We recently had a paper published by the British Journal of Occupational Therapy.  Acceptance of papers for publication is always a cause for celebration – getting the findings from our research out to those who can use it is one of the things that we are most passionate about.

But this paper was even more special.

And the reason for that, is that this paper is the result of an ongoing mutually beneficial collaboration with a group of local clinicians (Ginny Humphreys, Jo Jex and Tanya King) and the Peninsula Cerebra Research Unit for Childhood Disability Research (PenCRU).

As a team of methodologists we spend a lot of time providing advice and support to other researchers keen to undertake systematic reviews.  Our Search and Review clinics are available to anyone wanting advice on undertaking systematic reviews.  Most projects will include clinicians on the team but they are usually led by academics.

This project was different.

Ginny, Jo and Tanya have been determined to help families and children make good decisions about postural support systems for a number of years.  Previously, Ginny provided clinical input to a Cochrane Review of sleep positioning systems to reduce hip migration in children with cerebral palsy conducted by our group and PenCRU.

CaptureSadly, we were only able to include evidence from two low quality randomised cross-over trials in the Cochrane Review and neither provided useful information about whether the systems helped reduce hip migration.  Whilst this was a methodologically robust piece of research it contributed very little to the decision making process for clinicians and families.

For Ginny, Jo and Tanya this wasn’t enough.  They needed to do more.  And so when the Posture and Mobility Group put out a request for leadership of a best practice guide, they took up the challenge and initiated a further review with wider inclusion criteria which could provide clinicians and families with a clearer critique of the available (low quality evidence) and enable discussions and decision making.  They are using the findings from the review as a basis for obtaining expert consensus for good practice.  Two rounds of a Delphi-type process are already completed and will be presented at the Posture and Mobility annual conference in summer 2018 for ratification.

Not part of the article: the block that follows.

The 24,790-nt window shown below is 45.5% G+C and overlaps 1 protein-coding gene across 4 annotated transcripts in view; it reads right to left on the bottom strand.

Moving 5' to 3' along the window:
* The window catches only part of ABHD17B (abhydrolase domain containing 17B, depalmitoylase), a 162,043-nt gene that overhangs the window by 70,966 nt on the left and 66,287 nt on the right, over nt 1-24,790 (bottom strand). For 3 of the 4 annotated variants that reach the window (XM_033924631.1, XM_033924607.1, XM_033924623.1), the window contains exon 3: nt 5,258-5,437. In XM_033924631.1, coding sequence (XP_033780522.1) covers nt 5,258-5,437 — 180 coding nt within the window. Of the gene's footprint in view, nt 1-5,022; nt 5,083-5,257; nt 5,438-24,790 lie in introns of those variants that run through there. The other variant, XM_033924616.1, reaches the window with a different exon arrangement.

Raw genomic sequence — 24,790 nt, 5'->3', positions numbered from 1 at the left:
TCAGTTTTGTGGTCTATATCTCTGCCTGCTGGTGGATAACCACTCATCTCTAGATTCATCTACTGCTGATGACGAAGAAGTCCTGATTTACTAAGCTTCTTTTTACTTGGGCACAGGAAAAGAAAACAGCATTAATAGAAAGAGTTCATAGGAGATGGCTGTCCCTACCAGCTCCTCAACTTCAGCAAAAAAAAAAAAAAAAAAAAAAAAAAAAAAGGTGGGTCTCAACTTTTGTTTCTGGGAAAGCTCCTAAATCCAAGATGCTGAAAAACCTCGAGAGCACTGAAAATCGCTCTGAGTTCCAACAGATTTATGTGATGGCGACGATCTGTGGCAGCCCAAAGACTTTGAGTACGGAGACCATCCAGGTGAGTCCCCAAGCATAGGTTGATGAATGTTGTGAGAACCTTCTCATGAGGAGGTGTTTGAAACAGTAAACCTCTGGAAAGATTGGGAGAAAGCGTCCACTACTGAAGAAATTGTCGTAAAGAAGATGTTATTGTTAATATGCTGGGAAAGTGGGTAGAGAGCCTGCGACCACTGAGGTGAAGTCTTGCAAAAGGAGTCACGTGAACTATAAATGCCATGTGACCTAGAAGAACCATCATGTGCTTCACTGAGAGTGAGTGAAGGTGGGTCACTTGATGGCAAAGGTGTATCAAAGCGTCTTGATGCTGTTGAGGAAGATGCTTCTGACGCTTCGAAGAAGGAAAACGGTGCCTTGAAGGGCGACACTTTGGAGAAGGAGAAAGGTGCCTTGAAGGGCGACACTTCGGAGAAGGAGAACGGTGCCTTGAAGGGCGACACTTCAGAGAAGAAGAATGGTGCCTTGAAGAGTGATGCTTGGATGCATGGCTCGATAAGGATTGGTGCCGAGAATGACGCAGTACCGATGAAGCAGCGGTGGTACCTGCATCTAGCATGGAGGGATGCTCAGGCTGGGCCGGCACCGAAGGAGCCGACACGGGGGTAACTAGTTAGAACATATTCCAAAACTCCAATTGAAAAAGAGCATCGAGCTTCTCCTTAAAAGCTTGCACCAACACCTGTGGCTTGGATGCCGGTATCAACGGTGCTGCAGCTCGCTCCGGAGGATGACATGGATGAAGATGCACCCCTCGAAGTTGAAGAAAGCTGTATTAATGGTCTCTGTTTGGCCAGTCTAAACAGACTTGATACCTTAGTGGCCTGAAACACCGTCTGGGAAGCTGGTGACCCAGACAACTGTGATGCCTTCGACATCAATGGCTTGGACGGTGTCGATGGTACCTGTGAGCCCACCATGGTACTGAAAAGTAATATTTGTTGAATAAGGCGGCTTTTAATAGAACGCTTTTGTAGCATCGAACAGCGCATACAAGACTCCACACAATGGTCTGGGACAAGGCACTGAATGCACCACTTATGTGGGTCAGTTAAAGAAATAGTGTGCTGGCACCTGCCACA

Ginny, Jo and Tanya had little (or no) previous experience of conducting systematic reviews but they led and directed the project from start to finish, with members of PenCRU and the Evidence Synthesis Team providing methodological support and advice when requested!  A huge contrast with the more usual model of academics leading and performing day-to-day reviewing tasks and discussing clinical issues at intervals as the project unfolds.

Ginny says “This has been a very unusual experience and sometimes felt (in a good way) more akin to writing a PhD! Clinicians are normally so taken up with the day-to-day work with patients that this sort of project may seem undoable but I am lucky to have had the time to spend on it. The help in searching for literature, presenting the findings, editing the paper and steering the project to conclusion was invaluable throughout. The advice from the researchers at the University of Exeter Medical School at the start provided a much more rigorous attention to detail in the methodology than Tanya, Jo and I had intended at the time and ultimately enabled a more robust and publishable study. The collaboration was always convivial and conducted with much patience, wisdom and generosity for which we are very grateful.”

Sharon Blake one of the PenCRU researchers who worked on the project added “It was a pleasure to work on this project and as an early-career researcher I learnt a lot from explaining and reflecting on the ‘doing’ rather than ‘doing the doing’. Although ‘doing’ parts of the review process and providing concrete examples appeared to be a particularly helpful advisory approach. As was combining a drive for high standards (reflecting recognition and belief in the team’s capabilities) with a positive motivating attitude that the review would be completed. Not at all dissimilar to PhD study! With a practitioner background myself I understand the challenge for clinicians to work in this way with researchers, so I am grateful for the opportunity to focus on answering research questions that matter in practice and hope that we can continue to find ways to work collaboratively with clinicians, patients and their families”.

Ginny Humphreys, Tanya King, Jo Jex, Morwenna Rogers, Sharon Blake, Jo Thompson-Coon, and Christopher Morris (2018) Sleep positioning systems for children and adults with a neurodisability: A systematic review. British Journal of Occupational Therapy First Published June 21, 2018. https://doi.org/10.1177/0308022618778254

The abstract of the paper is freely available – a full copy is available on request.

Photos by Tirza van DijkSagar PatilNik MacMillan, Hope House Press, Thought Catalog  and Hans-Peter Gauster on Unsplash

It takes two flints to make a fire – Louisa May Alcott

 

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